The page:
Before I attract the wrath of the all the torchbearers of “Hindi our mother tongue” bandwagon, let me clarify that I have nothing against Hindi. In fact, this whole mentality of equating English speaking with well educated and cultured as opposed to Hindi speaking with the lower class and uneducated reeks of a colonial mindset just like equating fair skinned with beautiful. Neither am I making a case for High art that caters to the elite as opposed to pop art for the commoner. In today’s world of fusion, this line stands blurred.

My problem with Half Girlfriend, quite to the contrary is that it does nothing to break these stereotypes. Instead, it reinforces them. The protagonist “Myself Madhav Jha”, despite his relentless pursuit of Riya, the rich English speaking Marwari babe fails to convince us of his “love” for her. All that one sees is a boy from the backwaters of Bihar besotted by a girl who seems straight out of a Bollywood movie. Despite Riya making it very clear that she is not interested in Madhav in “that way”, that a no means a no, just does not sink into him. In fact, that he cannot speak English has nothing at all to do with her refusal. She just does not feel that way for him and one can see Riya’s point of view. Instead of a rapid English speaking course that the book contains for free, what Mr Bhagat could have tried to teach the Madhav Jha’s of our country is to learn to accept a girl’s no as a no. Bursting into crass vulgar Hindi when an English-speaking girl refuses to go to bed with you isn’t exactly the best way to bridge the gap between the “English speaking monsters” and those who still introduce themselves as “Myself so and so”.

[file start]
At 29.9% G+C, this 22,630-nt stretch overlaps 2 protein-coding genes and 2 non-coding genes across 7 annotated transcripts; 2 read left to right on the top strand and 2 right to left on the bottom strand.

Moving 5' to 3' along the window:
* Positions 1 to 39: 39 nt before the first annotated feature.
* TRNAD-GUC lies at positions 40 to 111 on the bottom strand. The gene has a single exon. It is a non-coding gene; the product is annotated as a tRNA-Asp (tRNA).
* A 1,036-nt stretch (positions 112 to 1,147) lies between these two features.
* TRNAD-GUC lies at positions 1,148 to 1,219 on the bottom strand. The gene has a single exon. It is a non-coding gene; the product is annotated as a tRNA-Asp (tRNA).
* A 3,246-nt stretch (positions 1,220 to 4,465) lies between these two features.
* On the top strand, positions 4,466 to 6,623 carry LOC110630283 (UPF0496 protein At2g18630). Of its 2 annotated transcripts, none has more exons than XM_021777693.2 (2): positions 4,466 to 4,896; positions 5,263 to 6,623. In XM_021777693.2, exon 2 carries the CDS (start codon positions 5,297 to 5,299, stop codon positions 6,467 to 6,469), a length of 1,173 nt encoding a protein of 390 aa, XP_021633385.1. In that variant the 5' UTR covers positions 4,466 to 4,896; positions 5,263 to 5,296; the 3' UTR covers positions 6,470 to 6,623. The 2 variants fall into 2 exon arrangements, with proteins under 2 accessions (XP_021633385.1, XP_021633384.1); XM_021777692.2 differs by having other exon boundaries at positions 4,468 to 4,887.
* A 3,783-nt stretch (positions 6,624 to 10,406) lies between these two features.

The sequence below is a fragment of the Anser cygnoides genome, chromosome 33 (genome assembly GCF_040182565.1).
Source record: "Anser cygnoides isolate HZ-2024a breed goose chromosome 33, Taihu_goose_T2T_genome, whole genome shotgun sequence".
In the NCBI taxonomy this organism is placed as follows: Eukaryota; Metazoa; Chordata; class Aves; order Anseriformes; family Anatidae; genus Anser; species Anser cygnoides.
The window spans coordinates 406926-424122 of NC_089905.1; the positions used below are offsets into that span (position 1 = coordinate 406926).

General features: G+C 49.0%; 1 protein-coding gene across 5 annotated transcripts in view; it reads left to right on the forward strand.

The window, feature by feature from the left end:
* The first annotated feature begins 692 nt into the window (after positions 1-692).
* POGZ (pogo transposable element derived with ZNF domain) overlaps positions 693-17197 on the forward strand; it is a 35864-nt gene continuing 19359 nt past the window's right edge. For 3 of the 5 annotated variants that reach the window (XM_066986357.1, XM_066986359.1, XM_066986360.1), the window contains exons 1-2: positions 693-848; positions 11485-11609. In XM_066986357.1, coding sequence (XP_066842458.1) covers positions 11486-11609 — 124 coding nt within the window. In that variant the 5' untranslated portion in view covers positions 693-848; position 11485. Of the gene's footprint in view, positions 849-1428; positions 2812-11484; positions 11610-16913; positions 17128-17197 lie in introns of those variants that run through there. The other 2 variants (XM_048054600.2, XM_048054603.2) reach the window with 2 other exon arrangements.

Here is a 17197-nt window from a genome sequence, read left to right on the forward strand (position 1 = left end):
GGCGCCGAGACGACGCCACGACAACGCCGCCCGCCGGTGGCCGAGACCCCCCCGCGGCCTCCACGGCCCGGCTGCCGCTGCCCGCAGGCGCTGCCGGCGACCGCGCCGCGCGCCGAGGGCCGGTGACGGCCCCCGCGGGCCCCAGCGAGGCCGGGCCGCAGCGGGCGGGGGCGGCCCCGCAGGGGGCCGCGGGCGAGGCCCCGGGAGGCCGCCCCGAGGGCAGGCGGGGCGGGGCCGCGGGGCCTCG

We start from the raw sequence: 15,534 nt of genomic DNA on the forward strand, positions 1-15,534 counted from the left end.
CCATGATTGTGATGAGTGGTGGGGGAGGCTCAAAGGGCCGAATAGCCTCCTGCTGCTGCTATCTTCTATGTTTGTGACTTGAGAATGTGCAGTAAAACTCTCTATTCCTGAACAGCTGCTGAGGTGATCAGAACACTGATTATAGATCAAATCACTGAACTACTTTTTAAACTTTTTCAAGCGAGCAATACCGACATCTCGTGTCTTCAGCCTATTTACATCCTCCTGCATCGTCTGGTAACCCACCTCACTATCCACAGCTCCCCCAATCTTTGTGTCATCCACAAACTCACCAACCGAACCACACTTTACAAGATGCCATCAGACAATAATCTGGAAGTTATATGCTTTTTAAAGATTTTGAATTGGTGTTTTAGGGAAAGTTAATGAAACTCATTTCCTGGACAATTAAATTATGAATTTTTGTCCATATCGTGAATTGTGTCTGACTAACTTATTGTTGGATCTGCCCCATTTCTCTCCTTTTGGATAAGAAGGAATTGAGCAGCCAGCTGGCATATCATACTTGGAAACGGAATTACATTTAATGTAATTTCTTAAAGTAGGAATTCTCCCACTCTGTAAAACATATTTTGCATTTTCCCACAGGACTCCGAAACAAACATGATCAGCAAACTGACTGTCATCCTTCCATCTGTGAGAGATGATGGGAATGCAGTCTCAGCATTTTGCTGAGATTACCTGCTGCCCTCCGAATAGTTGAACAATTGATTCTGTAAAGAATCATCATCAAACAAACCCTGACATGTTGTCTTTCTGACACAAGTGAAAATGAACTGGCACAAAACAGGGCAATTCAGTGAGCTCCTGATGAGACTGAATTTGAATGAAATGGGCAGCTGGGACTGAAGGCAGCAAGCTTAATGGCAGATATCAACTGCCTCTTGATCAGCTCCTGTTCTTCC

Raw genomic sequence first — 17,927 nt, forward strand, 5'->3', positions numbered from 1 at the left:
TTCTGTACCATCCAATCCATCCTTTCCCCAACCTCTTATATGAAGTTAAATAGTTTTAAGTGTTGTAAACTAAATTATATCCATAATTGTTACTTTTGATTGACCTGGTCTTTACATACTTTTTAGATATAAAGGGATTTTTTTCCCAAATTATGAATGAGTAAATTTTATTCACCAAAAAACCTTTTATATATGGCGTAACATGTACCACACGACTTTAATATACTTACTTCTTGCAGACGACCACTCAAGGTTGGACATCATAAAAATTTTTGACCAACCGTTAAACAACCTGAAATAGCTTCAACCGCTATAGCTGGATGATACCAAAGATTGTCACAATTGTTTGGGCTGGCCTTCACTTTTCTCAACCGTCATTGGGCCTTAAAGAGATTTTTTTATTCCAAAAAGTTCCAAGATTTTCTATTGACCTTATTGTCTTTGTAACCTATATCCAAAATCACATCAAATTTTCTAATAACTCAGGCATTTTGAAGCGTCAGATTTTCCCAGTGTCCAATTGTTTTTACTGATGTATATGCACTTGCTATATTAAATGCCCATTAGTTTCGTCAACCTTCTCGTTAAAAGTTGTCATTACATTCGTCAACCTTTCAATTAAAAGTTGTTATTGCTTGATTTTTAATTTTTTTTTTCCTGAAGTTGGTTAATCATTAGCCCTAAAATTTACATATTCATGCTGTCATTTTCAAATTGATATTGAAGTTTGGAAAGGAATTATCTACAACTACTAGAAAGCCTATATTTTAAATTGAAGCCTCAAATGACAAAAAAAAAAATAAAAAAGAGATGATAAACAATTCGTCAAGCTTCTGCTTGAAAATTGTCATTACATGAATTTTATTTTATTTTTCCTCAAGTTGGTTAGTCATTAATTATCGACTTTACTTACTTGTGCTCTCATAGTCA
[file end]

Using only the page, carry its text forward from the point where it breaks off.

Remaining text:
For all his championing of women’s causes and telling men to respect women, Chetan Bhagat’s protagonist fails to show the same respect towards the heroine. The book rambles on, with all the predictable twists and turns of a Bollywood movie to reach a Karan Johar type denouement in the bars of New York. Only if all “love stories” could start from Dumraon and end in Manhattan! And only if Chetan Bhagat could, for once, have broken the clichés instead of reinforcing them. That however is not to be. As for the whole “English bashing” in the book, all I can say is by way of a quote from the book itself – that English is a “global language” rather than a “foreign language”. It is all very well to be proud of and know your mother tongue. But to do so by belittling the English language or its speakers reeks more of a colonial mindset than learning the language that suits your needs and carrying on.